Sat Oct 22 11:00:07 SAST 2016

Women in media still held back

By unknown | May 04, 2007 | COMMENTS [ 0 ]

Namhla Tshisela

Namhla Tshisela

South African newsrooms are still predominantly "white old boys' clubs" and black women have yet to crack the glass ceiling, an audit revealed yesterday.

The release of Glass Ceiling Two: An Audit of Women and Men in South African Newsrooms on World Press Freedom Day suggests that genuine press freedom is impossible to attain while gender inequality is still prevalent.

The study, headed by the South African National Editors' Forum (Sanef), states: "While the income differential between white men and black men in newsrooms is narrowing, black women earn on average 25percent less than white men in newsrooms."

The study involved 4364 participants from nine print and broadcast media.

They were the SABC, Media 24, Primedia, Sapa, Independent Newspapers, Kaya FM, the Citizen, Johncom and the Mail and Guardian.

The report says women occupy 30percent of top management positions and 70percent of all semi-skilled workers, which include secretaries, clerks and receptionists.

Colleen Lowe Morna, the executive director of Gender Links, says these disparities "limited women's voices" in the media.

This is disparaging in a country where women are the majority of the population, she says.

She says women dominate media such as television because they are valued more for their looks than their talent and intellect.

This is in stark contrast to radio station Kaya FM's news department, which recorded a 100percent representation at top management, with 70percent of women in the newsroom.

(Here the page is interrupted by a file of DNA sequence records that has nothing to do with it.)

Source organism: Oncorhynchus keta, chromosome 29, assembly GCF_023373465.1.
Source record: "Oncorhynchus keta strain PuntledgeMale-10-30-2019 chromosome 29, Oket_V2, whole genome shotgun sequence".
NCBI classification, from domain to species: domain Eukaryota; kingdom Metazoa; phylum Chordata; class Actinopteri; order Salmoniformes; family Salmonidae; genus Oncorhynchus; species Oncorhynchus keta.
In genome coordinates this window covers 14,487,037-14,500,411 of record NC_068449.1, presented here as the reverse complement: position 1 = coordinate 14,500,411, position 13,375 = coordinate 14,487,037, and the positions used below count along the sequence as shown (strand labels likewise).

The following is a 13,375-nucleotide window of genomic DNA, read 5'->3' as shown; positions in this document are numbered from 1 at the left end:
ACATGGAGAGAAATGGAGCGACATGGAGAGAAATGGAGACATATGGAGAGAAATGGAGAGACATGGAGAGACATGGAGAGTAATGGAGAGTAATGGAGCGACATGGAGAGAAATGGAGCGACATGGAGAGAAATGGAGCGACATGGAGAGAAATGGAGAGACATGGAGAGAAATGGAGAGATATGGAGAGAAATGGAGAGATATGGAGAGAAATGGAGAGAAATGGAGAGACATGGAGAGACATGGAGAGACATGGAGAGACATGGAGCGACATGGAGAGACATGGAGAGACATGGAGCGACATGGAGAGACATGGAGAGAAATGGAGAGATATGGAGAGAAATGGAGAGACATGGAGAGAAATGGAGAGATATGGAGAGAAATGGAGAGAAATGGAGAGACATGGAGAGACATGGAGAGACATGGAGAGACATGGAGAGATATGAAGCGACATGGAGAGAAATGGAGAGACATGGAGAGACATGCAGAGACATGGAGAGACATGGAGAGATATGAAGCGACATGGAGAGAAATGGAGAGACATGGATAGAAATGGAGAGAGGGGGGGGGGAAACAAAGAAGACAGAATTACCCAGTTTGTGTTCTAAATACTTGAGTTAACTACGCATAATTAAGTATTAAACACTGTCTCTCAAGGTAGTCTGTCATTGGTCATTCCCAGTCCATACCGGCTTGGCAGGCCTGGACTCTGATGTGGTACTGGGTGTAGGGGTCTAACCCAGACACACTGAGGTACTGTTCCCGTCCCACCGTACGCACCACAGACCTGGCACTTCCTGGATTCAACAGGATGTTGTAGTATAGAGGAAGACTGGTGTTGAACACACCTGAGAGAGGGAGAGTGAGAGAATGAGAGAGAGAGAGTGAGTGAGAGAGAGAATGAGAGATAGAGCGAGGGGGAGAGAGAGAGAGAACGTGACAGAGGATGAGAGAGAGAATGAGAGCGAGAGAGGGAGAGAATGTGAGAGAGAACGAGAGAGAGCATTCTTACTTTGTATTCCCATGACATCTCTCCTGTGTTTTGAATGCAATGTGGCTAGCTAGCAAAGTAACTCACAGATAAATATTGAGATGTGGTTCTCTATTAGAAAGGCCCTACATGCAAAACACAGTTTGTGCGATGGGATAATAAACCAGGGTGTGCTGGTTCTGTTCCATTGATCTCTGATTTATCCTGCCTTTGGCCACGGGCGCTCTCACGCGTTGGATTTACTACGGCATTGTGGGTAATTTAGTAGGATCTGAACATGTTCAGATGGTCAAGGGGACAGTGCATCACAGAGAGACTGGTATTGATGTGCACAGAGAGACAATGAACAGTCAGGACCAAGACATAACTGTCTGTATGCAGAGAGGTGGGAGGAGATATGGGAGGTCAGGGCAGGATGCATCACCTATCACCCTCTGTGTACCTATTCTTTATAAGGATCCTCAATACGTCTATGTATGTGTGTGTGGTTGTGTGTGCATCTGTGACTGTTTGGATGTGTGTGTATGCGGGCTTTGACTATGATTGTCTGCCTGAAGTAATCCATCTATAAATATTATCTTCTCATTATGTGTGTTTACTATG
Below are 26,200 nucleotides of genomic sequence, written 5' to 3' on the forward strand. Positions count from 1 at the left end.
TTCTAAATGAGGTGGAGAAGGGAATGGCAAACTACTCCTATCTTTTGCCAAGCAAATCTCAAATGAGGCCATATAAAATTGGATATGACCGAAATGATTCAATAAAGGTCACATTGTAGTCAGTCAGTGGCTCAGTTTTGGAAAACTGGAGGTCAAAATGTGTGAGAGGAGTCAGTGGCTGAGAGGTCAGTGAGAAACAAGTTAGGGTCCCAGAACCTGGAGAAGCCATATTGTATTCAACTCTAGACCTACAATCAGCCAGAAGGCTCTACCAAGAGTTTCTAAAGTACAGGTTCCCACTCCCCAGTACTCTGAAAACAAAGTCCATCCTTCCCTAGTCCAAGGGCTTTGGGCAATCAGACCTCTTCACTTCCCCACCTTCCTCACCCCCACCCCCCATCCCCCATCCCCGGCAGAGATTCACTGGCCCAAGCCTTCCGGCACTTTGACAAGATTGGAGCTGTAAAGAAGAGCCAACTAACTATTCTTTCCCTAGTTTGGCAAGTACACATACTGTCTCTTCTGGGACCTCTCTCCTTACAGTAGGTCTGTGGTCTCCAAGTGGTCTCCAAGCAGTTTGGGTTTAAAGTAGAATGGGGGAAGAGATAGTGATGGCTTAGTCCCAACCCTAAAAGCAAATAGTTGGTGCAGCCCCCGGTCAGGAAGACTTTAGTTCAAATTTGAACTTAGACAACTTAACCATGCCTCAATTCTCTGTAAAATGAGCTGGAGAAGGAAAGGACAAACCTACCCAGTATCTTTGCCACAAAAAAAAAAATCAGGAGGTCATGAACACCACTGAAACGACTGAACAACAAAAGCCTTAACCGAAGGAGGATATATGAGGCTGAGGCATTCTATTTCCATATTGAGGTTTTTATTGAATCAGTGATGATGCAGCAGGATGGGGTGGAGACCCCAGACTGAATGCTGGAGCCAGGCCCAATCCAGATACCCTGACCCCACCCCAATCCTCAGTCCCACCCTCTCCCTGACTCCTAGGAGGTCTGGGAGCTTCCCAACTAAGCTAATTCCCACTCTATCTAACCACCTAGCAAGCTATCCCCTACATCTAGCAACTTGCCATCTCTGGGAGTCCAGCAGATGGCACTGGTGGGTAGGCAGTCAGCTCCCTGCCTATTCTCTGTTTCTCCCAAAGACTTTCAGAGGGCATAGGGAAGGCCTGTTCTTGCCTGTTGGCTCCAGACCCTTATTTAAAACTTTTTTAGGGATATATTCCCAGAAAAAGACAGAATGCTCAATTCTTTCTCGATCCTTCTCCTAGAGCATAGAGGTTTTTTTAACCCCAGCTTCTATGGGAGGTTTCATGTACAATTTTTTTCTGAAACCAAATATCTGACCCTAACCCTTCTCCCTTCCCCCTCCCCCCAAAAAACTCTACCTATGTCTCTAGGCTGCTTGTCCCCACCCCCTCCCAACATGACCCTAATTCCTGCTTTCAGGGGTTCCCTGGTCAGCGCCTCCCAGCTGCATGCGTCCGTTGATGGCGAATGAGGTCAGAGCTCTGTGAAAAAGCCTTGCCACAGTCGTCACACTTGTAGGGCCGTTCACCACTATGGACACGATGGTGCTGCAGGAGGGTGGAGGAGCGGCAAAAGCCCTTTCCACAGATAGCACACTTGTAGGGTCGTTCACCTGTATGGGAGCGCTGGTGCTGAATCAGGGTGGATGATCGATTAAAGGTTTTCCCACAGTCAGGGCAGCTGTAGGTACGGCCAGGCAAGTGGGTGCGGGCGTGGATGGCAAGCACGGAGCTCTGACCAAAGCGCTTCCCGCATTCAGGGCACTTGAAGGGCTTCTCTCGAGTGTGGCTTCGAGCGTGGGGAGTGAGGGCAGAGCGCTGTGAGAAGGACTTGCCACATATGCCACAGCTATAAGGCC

Sanef deputy chairman Thabo Leshilo says the appointment of women to management positions is "significant" in achieving parity and shows "willingness to right the wrongs" in the industry.

However, Lowe Morna says women often leave senior positions because they are forced to "balance dual roles" both at work and home.

She says only more "family friendly" work environments that allow women to prosper in both spheres can stem the flow.

Lowe Morna says she is encouraged by the emergence of a new generation of women who are not restricted by traditional practices and roles.

Sanef convenor, Lizette Rabe, says the report proves that the media has not achieved equality and freedom.

"Equality is still just a word in our constitution," she says.

The report recommends the development of gender policies and equality targets, the integration of equity laws, constant monitoring and evaluation and training and development programmes led by Sanef.


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